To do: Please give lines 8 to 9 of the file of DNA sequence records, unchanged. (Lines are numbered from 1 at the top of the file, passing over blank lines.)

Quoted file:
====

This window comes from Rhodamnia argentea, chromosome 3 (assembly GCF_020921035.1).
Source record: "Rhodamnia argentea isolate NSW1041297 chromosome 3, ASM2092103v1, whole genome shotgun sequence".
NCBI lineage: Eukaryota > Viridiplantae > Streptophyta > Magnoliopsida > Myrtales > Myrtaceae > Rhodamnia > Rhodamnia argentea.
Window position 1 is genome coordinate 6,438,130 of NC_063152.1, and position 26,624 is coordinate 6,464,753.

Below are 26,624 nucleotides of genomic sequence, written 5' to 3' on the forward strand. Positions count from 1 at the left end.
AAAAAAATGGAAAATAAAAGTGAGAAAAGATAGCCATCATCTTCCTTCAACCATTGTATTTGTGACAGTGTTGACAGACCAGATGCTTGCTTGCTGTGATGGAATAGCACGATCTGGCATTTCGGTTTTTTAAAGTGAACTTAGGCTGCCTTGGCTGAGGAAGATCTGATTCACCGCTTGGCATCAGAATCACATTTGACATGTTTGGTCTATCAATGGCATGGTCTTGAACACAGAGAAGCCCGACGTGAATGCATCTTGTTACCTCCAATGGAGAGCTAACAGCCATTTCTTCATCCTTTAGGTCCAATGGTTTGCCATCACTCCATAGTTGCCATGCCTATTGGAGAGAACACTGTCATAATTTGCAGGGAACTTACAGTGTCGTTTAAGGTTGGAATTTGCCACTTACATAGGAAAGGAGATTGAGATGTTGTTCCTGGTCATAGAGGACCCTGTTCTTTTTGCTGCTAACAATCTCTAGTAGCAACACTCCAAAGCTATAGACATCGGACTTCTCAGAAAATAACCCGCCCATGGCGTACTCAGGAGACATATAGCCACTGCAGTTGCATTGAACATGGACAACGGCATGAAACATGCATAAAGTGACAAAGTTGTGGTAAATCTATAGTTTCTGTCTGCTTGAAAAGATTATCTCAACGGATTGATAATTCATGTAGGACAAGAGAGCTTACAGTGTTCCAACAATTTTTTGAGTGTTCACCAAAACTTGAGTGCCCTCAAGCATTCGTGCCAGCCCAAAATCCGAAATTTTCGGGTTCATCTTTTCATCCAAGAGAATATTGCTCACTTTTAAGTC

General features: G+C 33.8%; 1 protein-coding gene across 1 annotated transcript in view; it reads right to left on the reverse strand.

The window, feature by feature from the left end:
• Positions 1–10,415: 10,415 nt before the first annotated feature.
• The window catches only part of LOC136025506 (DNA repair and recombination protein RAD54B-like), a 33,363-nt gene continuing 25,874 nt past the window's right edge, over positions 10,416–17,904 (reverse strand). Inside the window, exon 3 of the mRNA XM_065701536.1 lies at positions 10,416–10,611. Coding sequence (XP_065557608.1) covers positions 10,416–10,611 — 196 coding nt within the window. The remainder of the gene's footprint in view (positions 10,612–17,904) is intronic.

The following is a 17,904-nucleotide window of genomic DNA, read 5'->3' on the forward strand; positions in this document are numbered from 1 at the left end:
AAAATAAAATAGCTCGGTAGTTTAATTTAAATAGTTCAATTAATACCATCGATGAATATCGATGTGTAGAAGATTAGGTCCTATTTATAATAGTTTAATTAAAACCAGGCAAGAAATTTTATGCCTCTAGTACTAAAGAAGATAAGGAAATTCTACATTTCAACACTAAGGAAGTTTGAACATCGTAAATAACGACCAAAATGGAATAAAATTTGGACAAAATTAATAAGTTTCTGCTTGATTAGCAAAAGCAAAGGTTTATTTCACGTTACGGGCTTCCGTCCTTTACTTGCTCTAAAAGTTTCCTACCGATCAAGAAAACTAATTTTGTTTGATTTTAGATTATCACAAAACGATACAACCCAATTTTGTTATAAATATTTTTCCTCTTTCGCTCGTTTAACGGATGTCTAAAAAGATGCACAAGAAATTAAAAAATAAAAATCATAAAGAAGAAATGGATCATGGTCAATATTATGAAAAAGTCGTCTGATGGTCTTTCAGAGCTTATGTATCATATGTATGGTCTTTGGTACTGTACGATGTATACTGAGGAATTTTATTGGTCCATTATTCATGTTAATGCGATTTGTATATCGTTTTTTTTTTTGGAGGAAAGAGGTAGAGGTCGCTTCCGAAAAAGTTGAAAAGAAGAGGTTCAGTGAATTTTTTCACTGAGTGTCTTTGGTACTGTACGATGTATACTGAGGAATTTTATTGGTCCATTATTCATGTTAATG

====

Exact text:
The window, feature by feature from the left end:
• Positions 1–10,415: 10,415 nt before the first annotated feature.